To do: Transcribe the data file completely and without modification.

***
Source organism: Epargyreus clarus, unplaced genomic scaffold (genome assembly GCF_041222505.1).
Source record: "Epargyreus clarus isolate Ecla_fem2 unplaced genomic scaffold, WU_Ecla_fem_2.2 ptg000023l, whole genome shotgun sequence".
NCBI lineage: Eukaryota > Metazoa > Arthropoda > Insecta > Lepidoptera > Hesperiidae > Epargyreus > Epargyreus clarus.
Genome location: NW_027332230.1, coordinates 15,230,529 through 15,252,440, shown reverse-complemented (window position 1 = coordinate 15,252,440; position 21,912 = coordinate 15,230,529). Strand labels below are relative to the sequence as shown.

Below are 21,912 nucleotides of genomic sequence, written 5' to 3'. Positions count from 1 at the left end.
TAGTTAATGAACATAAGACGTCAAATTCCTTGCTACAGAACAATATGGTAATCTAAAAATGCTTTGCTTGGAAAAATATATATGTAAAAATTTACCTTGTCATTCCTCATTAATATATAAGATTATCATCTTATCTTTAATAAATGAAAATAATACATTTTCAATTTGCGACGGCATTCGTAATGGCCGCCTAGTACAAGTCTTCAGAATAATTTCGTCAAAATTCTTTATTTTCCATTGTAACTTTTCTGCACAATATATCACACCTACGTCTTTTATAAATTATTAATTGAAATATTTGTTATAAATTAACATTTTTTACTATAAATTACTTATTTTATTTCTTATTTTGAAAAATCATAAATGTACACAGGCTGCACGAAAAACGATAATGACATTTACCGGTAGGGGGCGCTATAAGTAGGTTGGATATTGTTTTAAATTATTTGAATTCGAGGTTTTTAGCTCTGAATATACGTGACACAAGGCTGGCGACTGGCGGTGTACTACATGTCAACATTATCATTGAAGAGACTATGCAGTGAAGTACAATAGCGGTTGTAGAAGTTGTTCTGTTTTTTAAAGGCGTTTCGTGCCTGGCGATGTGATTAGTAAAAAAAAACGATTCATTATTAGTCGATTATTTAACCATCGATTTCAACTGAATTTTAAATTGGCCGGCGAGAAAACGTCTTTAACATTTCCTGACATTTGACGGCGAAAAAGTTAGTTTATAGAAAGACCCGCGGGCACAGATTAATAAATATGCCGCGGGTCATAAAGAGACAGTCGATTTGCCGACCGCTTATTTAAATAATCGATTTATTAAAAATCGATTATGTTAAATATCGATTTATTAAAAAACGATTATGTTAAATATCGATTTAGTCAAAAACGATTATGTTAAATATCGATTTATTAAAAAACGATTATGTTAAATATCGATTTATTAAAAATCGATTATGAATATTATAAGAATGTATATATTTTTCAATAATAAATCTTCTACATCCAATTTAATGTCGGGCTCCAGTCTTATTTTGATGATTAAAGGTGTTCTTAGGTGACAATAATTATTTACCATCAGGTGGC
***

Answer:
Source organism: Epargyreus clarus, unplaced genomic scaffold (genome assembly GCF_041222505.1).
Source record: "Epargyreus clarus isolate Ecla_fem2 unplaced genomic scaffold, WU_Ecla_fem_2.2 ptg000023l, whole genome shotgun sequence".
NCBI lineage: Eukaryota > Metazoa > Arthropoda > Insecta > Lepidoptera > Hesperiidae > Epargyreus > Epargyreus clarus.
Genome location: NW_027332230.1, coordinates 15,230,529 through 15,252,440, shown reverse-complemented (window position 1 = coordinate 15,252,440; position 21,912 = coordinate 15,230,529). Strand labels below are relative to the sequence as shown.

Below are 21,912 nucleotides of genomic sequence, written 5' to 3'. Positions count from 1 at the left end.
TAGTTAATGAACATAAGACGTCAAATTCCTTGCTACAGAACAATATGGTAATCTAAAAATGCTTTGCTTGGAAAAATATATATGTAAAAATTTACCTTGTCATTCCTCATTAATATATAAGATTATCATCTTATCTTTAATAAATGAAAATAATACATTTTCAATTTGCGACGGCATTCGTAATGGCCGCCTAGTACAAGTCTTCAGAATAATTTCGTCAAAATTCTTTATTTTCCATTGTAACTTTTCTGCACAATATATCACACCTACGTCTTTTATAAATTATTAATTGAAATATTTGTTATAAATTAACATTTTTTACTATAAATTACTTATTTTATTTCTTATTTTGAAAAATCATAAATGTACACAGGCTGCACGAAAAACGATAATGACATTTACCGGTAGGGGGCGCTATAAGTAGGTTGGATATTGTTTTAAATTATTTGAATTCGAGGTTTTTAGCTCTGAATATACGTGACACAAGGCTGGCGACTGGCGGTGTACTACATGTCAACATTATCATTGAAGAGACTATGCAGTGAAGTACAATAGCGGTTGTAGAAGTTGTTCTGTTTTTTAAAGGCGTTTCGTGCCTGGCGATGTGATTAGTAAAAAAAAACGATTCATTATTAGTCGATTATTTAACCATCGATTTCAACTGAATTTTAAATTGGCCGGCGAGAAAACGTCTTTAACATTTCCTGACATTTGACGGCGAAAAAGTTAGTTTATAGAAAGACCCGCGGGCACAGATTAATAAATATGCCGCGGGTCATAAAGAGACAGTCGATTTGCCGACCGCTTATTTAAATAATCGATTTATTAAAAATCGATTATGTTAAATATCGATTTATTAAAAAACGATTATGTTAAATATCGATTTAGTCAAAAACGATTATGTTAAATATCGATTTATTAAAAAACGATTATGTTAAATATCGATTTATTAAAAATCGATTATGAATATTATAAGAATGTATATATTTTTCAATAATAAATCTTCTACATCCAATTTAATGTCGGGCTCCAGTCTTATTTTGATGATTAAAGGTGTTCTTAGGTGACAATAATTATTTACCATCAGGTGGC